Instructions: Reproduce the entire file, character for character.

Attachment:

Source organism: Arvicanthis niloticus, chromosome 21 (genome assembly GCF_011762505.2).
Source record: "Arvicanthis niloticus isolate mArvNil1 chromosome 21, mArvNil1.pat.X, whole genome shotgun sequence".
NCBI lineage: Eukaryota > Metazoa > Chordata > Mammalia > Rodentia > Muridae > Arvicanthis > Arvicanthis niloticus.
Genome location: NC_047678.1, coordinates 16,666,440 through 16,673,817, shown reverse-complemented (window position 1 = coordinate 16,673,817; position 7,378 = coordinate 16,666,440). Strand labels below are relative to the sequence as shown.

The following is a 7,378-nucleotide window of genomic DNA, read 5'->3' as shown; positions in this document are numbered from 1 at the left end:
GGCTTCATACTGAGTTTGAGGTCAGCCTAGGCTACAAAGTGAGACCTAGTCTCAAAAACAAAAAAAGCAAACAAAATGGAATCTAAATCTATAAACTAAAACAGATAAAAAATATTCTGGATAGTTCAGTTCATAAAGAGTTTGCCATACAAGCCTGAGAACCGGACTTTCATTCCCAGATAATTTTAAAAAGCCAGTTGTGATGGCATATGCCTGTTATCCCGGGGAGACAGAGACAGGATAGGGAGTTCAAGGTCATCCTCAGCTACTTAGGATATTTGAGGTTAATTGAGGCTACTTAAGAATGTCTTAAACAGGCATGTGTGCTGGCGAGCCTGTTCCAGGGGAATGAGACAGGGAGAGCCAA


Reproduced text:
Source organism: Arvicanthis niloticus, chromosome 21 (genome assembly GCF_011762505.2).
Source record: "Arvicanthis niloticus isolate mArvNil1 chromosome 21, mArvNil1.pat.X, whole genome shotgun sequence".
NCBI lineage: Eukaryota > Metazoa > Chordata > Mammalia > Rodentia > Muridae > Arvicanthis > Arvicanthis niloticus.
Genome location: NC_047678.1, coordinates 16,666,440 through 16,673,817, shown reverse-complemented (window position 1 = coordinate 16,673,817; position 7,378 = coordinate 16,666,440). Strand labels below are relative to the sequence as shown.

The following is a 7,378-nucleotide window of genomic DNA, read 5'->3' as shown; positions in this document are numbered from 1 at the left end:
GGCTTCATACTGAGTTTGAGGTCAGCCTAGGCTACAAAGTGAGACCTAGTCTCAAAAACAAAAAAAGCAAACAAAATGGAATCTAAATCTATAAACTAAAACAGATAAAAAATATTCTGGATAGTTCAGTTCATAAAGAGTTTGCCATACAAGCCTGAGAACCGGACTTTCATTCCCAGATAATTTTAAAAAGCCAGTTGTGATGGCATATGCCTGTTATCCCGGGGAGACAGAGACAGGATAGGGAGTTCAAGGTCATCCTCAGCTACTTAGGATATTTGAGGTTAATTGAGGCTACTTAAGAATGTCTTAAACAGGCATGTGTGCTGGCGAGCCTGTTCCAGGGGAATGAGACAGGGAGAGCCAA